Belgium is currently developing a One World One Health action plan to tackle antimicrobial resistance.

Antimicrobial resistance, also known as AMR, is one of the greatest threats to public health today and in the future.  For many years, Belgium has been active in the fight against AMR, both in the field of human health and in the field of animal farming, and aims to reduce and improve the use of antimicrobial agents (and antibiotics in particular), in order to avoid the development and spread of resistant germs.  However, our figures regarding the use of antimicrobial agents and the resistance show that more leadership and ambition are needed to reverse the situation.

Furthermore, evidence shows that there is transmission of resistant bacteria between humans, animals and the environment, and that a cross-sectoral and multidisciplinary approach is required.  This national plan is based on a common “One World, One Health” approach, in which everyone is responsible for part of the problem and works together to provide the best possible care for people and animals, safe food and a healthy environment for all citizens.  

The drafting of the plan is coordinated by the FPS Public Health, Food Chain Safety and Environment, which works in close collaboration with Sciensano, the Federal Agency for Medicines and Health Products (FAMHP), the Federal Agency for the Safety of the Food Chain (FASFC), the National Institute for Health and Disability Insurance (NIHDI), BAPCOC (Belgian Antibiotic Policy Coordination Committee) and AMCRA (Knowledge Centre for the Use of Antibiotics and Antibiotic Resistance in Animals).

Why?

  1. International organisations, including the Food and Agriculture Organization of the United Nations (FAO), the World Health Organization (WHO) and the World Organisation for Animal Health (OIE) who are working in partnership in tackling antimicrobial resistance (AMR), urge Member States to take action against AMR. Given the obvious and numerous interactions linking the human, animal and environmental aspects of this issue, any newly-implemented action plan should incorporate the "One World One Health" approach.
  2. Antimicrobial resistance (AMR) is a sensitive issue, since in addition to public and animal health, it could undermine public trust in the safety of healthcare, food (of animal origin in particular) and the environment, when for example multidrug resistant organisms spread through healthcare-associated infections or foodstuffs. As such, the public expects the government to take care of this problem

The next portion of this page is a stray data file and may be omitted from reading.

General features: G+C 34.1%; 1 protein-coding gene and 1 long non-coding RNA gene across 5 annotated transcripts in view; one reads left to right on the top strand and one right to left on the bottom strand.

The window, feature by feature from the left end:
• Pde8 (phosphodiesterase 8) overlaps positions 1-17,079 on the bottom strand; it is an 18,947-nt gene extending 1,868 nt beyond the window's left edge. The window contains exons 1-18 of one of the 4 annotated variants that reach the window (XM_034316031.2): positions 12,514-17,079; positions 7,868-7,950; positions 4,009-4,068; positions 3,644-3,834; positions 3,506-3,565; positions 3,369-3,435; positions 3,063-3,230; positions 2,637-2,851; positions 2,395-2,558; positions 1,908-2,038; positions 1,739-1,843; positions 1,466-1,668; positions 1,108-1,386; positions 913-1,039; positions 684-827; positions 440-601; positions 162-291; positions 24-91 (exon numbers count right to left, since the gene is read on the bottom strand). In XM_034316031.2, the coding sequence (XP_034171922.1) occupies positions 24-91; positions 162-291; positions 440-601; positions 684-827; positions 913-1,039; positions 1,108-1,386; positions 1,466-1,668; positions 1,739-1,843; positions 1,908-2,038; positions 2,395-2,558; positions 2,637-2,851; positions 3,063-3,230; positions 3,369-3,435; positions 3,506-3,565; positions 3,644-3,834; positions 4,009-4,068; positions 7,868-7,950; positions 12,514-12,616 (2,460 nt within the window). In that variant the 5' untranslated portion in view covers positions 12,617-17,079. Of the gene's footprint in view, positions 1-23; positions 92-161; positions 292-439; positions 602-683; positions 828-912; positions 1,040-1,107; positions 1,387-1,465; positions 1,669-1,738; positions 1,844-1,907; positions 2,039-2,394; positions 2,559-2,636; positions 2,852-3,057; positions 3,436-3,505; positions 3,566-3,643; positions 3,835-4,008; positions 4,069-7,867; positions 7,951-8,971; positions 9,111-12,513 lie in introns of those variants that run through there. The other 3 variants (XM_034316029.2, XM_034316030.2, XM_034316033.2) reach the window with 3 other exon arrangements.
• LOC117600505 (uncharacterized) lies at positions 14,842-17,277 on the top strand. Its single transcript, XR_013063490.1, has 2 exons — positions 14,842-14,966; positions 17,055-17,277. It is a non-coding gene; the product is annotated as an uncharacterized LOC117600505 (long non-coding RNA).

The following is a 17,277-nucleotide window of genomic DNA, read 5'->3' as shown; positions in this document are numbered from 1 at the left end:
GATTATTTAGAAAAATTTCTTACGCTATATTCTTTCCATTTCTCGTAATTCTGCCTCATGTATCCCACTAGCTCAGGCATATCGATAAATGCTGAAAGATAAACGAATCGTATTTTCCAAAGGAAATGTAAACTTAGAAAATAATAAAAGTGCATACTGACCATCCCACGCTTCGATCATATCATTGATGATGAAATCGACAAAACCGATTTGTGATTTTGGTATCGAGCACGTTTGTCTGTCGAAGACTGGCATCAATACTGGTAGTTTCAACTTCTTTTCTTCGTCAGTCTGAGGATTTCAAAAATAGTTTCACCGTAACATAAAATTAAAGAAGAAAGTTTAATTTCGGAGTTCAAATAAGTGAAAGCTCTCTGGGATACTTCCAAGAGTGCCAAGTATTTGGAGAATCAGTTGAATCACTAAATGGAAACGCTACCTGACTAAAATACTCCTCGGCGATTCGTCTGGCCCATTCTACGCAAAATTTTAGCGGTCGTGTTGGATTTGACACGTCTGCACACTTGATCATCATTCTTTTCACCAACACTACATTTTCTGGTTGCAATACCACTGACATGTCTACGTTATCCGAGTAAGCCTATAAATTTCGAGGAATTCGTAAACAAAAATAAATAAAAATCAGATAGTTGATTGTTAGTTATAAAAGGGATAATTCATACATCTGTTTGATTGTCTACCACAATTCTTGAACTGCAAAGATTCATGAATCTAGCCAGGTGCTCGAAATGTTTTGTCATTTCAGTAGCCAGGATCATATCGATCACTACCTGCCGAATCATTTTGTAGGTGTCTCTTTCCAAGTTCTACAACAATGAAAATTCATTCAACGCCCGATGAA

3. Besides the human costs, AMR also entails considerable economic costs, for hospitals, for health insurance systems, as well as for the agricultural sector. As a result, a wide range of stakeholders are affected by this issue and need to work together to achieve a common goal.
  4. Various activities and initiatives to fight AMR have been organised in Belgium in recent decades (including the creation of BAPCOC in 1999, AMCRA in 2011, the MDRO Task Force in 2013, and the antibiotic convention on veterinary medicine of 30/06/2016). Nevertheless, recent indicators show that additional efforts are necessary in several areas and that a renewed approach, enhancing the coordination and collaboration between the human and animal sectors and taking into account the environmental aspects of AMR, needs to be followed ("One World One Health" approach).

For soon?

Together with our partner administrations, at federal, community and regional level, and with the help of many experts and organisations such as BAPCOC and AMCRA, we have combined our strengths and knowledge and developed a new and ambitious action plan for the years 2020-2024. This Belgian national action plan is based on the three pillars of health (human health, animal health and environmental health) and suggests concrete actions to fight AMR in a comprehensive and coordinated way.  We are now ready to give new impetus to the fight against antibiotic and other antimicrobial resistance.

This draft plan was based on the recommendations Belgium received:


AMR in human health